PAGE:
In my house, it’s just me and the Girl Child, and usually we do a mommy and daughter date night. We roller skate or go to the movies or stroll through the mall and always, always go out to eat because, in our minds, nothing says love like some fun plus food. They’re like the Ashford and Simpson of our social world. But this year, no date. No fun. Not even food. She’s upset with me and has been for the past week, the longest she’s ever held a grudge against me. All over a boy. It’s official. She’s 13. Earlier this week, I was ready to kick that 13-year-old butt up one side of heaven and down the hot beds of hell. Despite all of the clucky warnings and admonishments I’d gotten about this age when she was 10, 11 and 12, I for some naïve reason thought we were too close to fall victim to the storied, melodramatic dust-ups between a mother and her teen daughter. Big ol’ fail for me.
I know she doesn’t want to hear it—just like I didn’t want to hear it when I was going through with my mama when I was that age—but she is the love of my life. And nothing, not a boy or a hot streak of bad attitude, could ever make me not want her or stop adoring her. In fact, even in her huffing and puffing and sulking around the house, I have to resist the urge to sneak a hug and kiss in on her. I didn’t expect to become a mother when I did—honestly, how many of us are actually planned?—but it’s been the biggest blessing I never knew I needed or wanted. And it’s actually made me a better person all around. I’m as far from being the finished, fine-tuned product I aspire to be as a woman, much less as a mom, but I like to think I’ve been getting progressively better since October 10, 1998 for a few reasons.
1. I roll with the punches like nobody’s business. I was doing laundry at three in the morning (and thwarting the broken English flirtations of the little Latino laundromat attendant) when I noticed a smear on the front of one of the dryers. My daughter had left lipgloss in a pocket. I surprised myself by not freaking out or vowing to firebomb her when I got home. Instead, I pulled out the blotchy garments and rewashed them, tacking another 45 minutes onto my stay. But I wasn’t even mad.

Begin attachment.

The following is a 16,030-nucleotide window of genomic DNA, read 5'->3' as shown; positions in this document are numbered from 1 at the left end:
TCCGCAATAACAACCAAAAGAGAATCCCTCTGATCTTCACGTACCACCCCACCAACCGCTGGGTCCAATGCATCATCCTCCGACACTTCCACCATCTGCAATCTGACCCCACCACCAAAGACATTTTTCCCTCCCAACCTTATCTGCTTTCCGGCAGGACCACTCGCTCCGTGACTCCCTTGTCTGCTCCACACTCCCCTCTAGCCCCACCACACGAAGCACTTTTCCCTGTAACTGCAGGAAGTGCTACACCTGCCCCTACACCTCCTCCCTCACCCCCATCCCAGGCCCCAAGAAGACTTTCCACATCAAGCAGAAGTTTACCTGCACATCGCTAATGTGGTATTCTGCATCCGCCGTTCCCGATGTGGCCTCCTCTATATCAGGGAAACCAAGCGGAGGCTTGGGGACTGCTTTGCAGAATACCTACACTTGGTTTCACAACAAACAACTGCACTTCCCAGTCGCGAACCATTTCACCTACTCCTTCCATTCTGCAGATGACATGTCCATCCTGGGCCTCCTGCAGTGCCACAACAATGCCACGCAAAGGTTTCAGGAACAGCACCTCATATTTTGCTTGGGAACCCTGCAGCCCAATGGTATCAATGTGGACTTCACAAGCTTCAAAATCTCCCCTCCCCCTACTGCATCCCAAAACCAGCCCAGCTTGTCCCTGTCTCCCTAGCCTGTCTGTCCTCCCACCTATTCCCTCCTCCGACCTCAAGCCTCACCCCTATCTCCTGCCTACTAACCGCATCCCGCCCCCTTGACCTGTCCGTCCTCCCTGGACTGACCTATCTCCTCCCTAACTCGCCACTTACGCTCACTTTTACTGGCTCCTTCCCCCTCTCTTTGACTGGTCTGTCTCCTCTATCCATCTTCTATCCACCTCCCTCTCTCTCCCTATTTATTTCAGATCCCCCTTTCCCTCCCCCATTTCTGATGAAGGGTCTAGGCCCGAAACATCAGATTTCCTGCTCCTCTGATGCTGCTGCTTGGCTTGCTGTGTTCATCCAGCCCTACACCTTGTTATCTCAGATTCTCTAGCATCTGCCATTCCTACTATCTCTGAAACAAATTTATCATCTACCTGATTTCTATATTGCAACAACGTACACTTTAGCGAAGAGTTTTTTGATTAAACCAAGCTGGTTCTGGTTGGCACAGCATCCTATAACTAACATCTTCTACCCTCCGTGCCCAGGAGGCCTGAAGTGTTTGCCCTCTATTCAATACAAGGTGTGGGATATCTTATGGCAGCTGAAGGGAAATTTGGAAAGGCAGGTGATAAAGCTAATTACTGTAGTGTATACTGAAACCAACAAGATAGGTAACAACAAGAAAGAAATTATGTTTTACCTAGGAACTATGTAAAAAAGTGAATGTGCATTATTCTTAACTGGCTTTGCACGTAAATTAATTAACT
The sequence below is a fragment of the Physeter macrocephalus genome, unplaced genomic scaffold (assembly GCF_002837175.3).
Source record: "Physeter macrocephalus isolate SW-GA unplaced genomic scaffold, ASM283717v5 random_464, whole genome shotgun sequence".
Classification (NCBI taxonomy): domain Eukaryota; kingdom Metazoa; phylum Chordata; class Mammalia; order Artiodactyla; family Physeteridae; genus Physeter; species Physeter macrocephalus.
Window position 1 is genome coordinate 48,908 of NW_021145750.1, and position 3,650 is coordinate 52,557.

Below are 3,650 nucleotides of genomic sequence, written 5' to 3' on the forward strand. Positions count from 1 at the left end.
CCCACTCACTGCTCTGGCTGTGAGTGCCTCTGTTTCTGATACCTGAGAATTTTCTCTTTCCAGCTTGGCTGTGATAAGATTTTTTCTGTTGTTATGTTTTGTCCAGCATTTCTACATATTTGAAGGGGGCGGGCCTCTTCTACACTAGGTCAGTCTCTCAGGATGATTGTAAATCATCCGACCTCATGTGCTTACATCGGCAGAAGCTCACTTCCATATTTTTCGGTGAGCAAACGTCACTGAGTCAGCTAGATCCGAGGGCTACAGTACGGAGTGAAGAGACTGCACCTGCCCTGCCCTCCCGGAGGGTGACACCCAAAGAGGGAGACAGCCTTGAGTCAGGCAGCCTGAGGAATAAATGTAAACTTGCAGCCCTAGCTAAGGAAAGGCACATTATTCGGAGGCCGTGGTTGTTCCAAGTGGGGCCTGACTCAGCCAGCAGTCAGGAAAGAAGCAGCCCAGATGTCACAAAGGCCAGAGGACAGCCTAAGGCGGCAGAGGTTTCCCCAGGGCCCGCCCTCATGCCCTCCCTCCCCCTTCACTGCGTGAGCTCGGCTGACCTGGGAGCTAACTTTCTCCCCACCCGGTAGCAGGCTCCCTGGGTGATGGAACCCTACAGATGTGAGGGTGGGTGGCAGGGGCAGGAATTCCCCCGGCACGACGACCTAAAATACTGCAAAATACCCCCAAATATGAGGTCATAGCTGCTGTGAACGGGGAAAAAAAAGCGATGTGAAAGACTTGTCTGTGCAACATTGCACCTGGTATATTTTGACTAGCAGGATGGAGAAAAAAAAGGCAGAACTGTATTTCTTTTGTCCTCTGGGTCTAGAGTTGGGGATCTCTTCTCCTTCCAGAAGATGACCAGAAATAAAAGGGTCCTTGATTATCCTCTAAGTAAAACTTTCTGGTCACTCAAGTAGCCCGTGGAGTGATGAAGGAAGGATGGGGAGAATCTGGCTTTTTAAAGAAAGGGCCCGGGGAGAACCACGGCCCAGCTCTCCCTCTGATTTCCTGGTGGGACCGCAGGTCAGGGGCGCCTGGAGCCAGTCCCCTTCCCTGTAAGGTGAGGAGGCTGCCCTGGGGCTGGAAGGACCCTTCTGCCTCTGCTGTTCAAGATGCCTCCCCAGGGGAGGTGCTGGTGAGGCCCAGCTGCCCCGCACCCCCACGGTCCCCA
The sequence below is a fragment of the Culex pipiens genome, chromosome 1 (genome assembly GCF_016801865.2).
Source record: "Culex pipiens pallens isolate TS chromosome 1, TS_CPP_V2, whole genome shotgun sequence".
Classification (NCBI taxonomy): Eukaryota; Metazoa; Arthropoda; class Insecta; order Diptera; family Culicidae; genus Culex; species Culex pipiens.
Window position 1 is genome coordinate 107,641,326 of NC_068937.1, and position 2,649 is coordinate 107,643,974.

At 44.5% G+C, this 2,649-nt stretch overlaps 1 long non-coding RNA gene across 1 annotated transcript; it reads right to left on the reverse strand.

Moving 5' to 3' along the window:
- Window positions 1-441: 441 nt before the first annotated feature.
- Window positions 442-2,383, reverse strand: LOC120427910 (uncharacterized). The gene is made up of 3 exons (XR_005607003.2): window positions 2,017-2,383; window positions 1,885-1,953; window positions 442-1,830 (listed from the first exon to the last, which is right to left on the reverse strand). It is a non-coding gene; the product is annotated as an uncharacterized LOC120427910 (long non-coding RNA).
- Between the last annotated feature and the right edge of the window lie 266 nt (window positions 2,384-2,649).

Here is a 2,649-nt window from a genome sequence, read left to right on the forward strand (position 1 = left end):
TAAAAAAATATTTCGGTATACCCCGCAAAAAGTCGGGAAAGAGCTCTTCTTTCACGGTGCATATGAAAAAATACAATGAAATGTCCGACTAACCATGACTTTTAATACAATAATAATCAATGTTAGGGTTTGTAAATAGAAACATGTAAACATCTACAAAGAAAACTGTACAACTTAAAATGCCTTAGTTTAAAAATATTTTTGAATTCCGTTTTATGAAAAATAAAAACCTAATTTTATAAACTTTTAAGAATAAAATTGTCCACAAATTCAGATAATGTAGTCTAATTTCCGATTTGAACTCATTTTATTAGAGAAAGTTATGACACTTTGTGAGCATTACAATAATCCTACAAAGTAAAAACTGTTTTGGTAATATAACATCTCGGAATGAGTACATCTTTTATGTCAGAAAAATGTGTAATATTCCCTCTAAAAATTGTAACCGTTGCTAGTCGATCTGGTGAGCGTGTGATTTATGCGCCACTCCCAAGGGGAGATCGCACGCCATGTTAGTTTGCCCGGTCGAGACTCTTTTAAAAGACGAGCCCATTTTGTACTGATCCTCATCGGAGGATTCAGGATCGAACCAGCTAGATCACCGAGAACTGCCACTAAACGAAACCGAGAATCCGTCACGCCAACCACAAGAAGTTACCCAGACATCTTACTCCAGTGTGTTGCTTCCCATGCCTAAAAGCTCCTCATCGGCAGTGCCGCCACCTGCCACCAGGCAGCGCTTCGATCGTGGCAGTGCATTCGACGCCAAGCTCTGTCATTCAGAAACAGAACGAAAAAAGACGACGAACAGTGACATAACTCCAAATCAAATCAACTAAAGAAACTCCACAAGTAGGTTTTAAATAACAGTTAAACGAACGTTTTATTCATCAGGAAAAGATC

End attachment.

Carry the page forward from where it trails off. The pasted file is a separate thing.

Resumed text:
2. I’m more compassionate. Being a mama has taught me that not everything is black and white. There’s a lot of grayish, beige-ish area to navigate, between what I allow her to do and what I do myself, even down to eating the asparagus I con her into eating but barely want to wrap my lips around myself. I try to really listen to her, even if, in the back of my mind trying to creep up to the front of my throat, I’m working on my counterpoint. My job is to be there for her. I’m learning I can’t do that if I don’t understand where she’s coming from.
3. I’m more open about being wrong. The first time I apologized to Girl Child, her jaw flew open like Wile E. Coyote. “Mommy, you’re saying sorry to me?!” she gasped. Yes, mommies can be wrong, too. That ability to just ‘fess up about my shortcomings and fallibilities has spilled over into other relationships. It’s too hard trying to be right all the time. And honestly, being her mama pushes me to be a role model, which means I have to watch how I react to certain situations. I can be a bit of a pistol. (Shocking, I know.) But I’ve curbed my sharp tongue and blossomed into a more diplomatic person for her sake. And, I guess, mine.
I might be spending this Valentine’s Day alone. No kid to cuddle, no baby girl to lavish affection on. But February 14 or September 14, I never, ever want her to doubt that I love her more than even me and my wordy self could express. Hopefully one day, we’ll be able to look back on these tumultuous times and laugh about some of them. My love isn’t the greatest of all—that comes from God. But I’m right behind Him in line.